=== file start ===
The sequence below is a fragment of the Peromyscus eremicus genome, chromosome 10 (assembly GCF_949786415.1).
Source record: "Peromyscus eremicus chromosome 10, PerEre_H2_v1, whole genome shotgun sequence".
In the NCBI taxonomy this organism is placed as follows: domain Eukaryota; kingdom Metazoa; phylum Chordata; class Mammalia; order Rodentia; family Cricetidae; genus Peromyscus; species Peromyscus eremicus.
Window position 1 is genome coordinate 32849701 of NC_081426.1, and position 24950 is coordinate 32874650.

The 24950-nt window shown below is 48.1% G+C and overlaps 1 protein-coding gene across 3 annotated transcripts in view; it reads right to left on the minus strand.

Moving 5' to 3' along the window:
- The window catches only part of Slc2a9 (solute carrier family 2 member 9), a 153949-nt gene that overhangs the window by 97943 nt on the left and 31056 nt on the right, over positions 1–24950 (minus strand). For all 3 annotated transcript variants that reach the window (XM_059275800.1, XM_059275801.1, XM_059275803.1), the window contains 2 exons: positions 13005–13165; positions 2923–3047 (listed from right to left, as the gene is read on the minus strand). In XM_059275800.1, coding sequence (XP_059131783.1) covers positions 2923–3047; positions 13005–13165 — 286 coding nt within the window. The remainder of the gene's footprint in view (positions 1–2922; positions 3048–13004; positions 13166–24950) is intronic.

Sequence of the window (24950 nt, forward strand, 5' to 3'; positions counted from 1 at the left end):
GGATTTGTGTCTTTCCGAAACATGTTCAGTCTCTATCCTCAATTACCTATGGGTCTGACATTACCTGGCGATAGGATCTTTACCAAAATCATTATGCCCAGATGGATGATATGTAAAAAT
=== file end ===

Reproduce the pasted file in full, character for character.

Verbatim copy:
The sequence below is a fragment of the Peromyscus eremicus genome, chromosome 10 (assembly GCF_949786415.1).
Source record: "Peromyscus eremicus chromosome 10, PerEre_H2_v1, whole genome shotgun sequence".
In the NCBI taxonomy this organism is placed as follows: domain Eukaryota; kingdom Metazoa; phylum Chordata; class Mammalia; order Rodentia; family Cricetidae; genus Peromyscus; species Peromyscus eremicus.
Window position 1 is genome coordinate 32849701 of NC_081426.1, and position 24950 is coordinate 32874650.

The 24950-nt window shown below is 48.1% G+C and overlaps 1 protein-coding gene across 3 annotated transcripts in view; it reads right to left on the minus strand.

Moving 5' to 3' along the window:
- The window catches only part of Slc2a9 (solute carrier family 2 member 9), a 153949-nt gene that overhangs the window by 97943 nt on the left and 31056 nt on the right, over positions 1–24950 (minus strand). For all 3 annotated transcript variants that reach the window (XM_059275800.1, XM_059275801.1, XM_059275803.1), the window contains 2 exons: positions 13005–13165; positions 2923–3047 (listed from right to left, as the gene is read on the minus strand). In XM_059275800.1, coding sequence (XP_059131783.1) covers positions 2923–3047; positions 13005–13165 — 286 coding nt within the window. The remainder of the gene's footprint in view (positions 1–2922; positions 3048–13004; positions 13166–24950) is intronic.

Sequence of the window (24950 nt, forward strand, 5' to 3'; positions counted from 1 at the left end):
GGATTTGTGTCTTTCCGAAACATGTTCAGTCTCTATCCTCAATTACCTATGGGTCTGACATTACCTGGCGATAGGATCTTTACCAAAATCATTATGCCCAGATGGATGATATGTAAAAAT